Rediscovering India by Dharampal

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Killing Local Americans      

From about 1500, Europe was expanding not only in the west but towards the east as well. In the west, its targets were the vast lands of the Americas, and their mineral and forest wealth. This led to the increasing settlement of the people of Europe on the islands near the America as well as on the eastern mainland of north, central and South America. The indigenous people, who inhabited the Americas at the time of its European discovery in 1492, are estimated to have numbered around 90 to 112 million. The population of Europe then was around 60 to 70 million.

Innumerable wars were waged on the indigenous inhabitants of the Americas over some 400 years, till practically all of them were physically annihilated. Attempts were made to enslave them and to use them as labor in mining, on the newly started plantations, and in similar other occupations. But this did not work out Practically; all of them seemed to have preferred annihilation to slavery.

Even more than the wars with the newcomers of Europe, it was the diseases of Europe, carried to the Americas by European men and their accompaniments that were fatal to the people of America. The populations of whole regions were wiped out after they were visited by the newcomers. For instance, there was a major plague in New England in North America, around 1618. Before the contact with Europe the people of the Americas were not exposed to and therefore had no immunity against, many of the malignant diseases which had ravaged the European world: smallpox and measles, and very likely, tuberculosis, malaria yellow fever, typhoid, typhus and various venereal infections.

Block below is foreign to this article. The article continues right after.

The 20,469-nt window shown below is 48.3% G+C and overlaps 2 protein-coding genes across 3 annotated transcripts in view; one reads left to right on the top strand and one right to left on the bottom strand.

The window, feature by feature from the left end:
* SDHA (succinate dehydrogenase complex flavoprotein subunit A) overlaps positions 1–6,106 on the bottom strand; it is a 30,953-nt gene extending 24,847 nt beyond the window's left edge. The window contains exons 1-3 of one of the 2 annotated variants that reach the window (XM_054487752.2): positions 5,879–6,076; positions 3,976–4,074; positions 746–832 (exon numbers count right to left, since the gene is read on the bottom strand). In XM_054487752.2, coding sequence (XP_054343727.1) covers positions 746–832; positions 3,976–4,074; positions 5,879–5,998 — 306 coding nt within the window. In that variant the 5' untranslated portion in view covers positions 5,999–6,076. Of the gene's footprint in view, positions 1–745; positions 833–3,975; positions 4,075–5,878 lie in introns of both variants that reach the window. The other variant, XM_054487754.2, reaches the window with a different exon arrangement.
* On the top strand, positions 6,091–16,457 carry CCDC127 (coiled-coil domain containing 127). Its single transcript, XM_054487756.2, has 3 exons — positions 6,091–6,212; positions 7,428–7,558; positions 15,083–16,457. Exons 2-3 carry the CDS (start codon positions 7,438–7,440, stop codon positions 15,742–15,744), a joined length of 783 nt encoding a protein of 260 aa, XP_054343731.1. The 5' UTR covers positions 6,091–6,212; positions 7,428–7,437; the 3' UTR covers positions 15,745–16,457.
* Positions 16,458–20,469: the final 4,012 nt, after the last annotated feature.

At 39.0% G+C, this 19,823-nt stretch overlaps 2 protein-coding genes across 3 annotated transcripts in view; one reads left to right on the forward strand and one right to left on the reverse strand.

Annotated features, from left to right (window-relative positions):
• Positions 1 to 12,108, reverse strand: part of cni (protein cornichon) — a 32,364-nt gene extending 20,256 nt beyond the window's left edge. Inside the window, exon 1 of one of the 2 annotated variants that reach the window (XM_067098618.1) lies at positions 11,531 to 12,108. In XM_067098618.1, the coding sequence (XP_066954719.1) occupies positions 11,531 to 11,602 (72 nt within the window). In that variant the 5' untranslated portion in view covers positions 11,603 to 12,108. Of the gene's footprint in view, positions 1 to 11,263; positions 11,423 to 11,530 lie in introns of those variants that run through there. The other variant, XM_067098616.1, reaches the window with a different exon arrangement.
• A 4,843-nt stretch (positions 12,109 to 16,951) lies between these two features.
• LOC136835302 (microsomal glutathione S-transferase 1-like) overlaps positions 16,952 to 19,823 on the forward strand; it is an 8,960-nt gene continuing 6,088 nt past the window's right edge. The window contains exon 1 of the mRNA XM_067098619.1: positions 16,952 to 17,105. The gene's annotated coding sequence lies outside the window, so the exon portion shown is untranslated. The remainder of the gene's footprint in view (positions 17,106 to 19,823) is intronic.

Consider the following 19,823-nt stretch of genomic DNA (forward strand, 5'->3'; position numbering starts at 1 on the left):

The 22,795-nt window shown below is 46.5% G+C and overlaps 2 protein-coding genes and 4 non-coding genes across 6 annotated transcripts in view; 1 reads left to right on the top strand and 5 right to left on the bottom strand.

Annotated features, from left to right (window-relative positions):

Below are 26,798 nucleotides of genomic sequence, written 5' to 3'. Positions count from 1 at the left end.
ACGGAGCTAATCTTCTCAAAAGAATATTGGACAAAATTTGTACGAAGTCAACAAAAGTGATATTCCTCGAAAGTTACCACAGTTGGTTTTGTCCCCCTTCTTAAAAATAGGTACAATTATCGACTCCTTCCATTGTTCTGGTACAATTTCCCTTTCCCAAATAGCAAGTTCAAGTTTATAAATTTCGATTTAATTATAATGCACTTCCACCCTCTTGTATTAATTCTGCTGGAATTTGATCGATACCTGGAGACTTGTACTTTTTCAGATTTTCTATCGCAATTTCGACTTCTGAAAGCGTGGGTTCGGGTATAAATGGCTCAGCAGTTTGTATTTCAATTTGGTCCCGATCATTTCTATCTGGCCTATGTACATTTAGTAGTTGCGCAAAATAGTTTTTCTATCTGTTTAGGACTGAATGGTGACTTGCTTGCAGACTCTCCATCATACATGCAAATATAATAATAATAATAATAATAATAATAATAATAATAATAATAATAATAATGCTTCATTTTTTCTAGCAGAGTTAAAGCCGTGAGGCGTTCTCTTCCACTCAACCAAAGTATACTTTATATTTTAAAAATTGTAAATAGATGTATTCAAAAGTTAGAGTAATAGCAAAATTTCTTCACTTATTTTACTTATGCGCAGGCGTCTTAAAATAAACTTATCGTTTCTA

To one Englishman who arrived in New England in 1625, “…the large scale elimination of the original inhabitants appeared to be the work of Providence He thought that such elimination made the region, “….so much more fit for the English nation to inhabit it, and erect in it temples to the Glory of God.” Around the same time another Englishman reported, “God had laid open this country for us, and slain the most parts of the inhabitants by cruel wars and a mortal disease.” Fifty years later a description of New York stated, “It hath been generally observed that where the English come to settle, a Divine Hand makes way for them, by removing or cutting off the Indians either by Wars one with the other, or by some raging mortal Disease.” And the writer added that, “…it is to be admired, how strangely they have decreased by the Hand of God, since the English first settling of those parts; for since my time, where there were six towns, they are reduced to two small villages…”

By the mid-eighteenth, perhaps from a much earlier date, some of the European diseases, like smallpox and a variety of plagues, seem to have been consciously and deliberately introduced by the newcomers amongst the indigenous American people. In 1763, at any rate, small-pox was consciously and deliberately introduced in North America by the British military commander when he gave orders that he “wished to hear of no prisoners should any of the villains be met with in arms”, and added that “he had heard that smallpox and broken out at Fort Pitt and wondered whether the disease could not be spread to good advantage.” To this one of his military colonels replied, “I will try to inoculate the bastards with some blankets that may fall in their hands, and take care not to get the disease myself…” The twentieth century practice of introducing fatal human, animal and plant diseases amongst the enemy seems to have fairly old European precedents.

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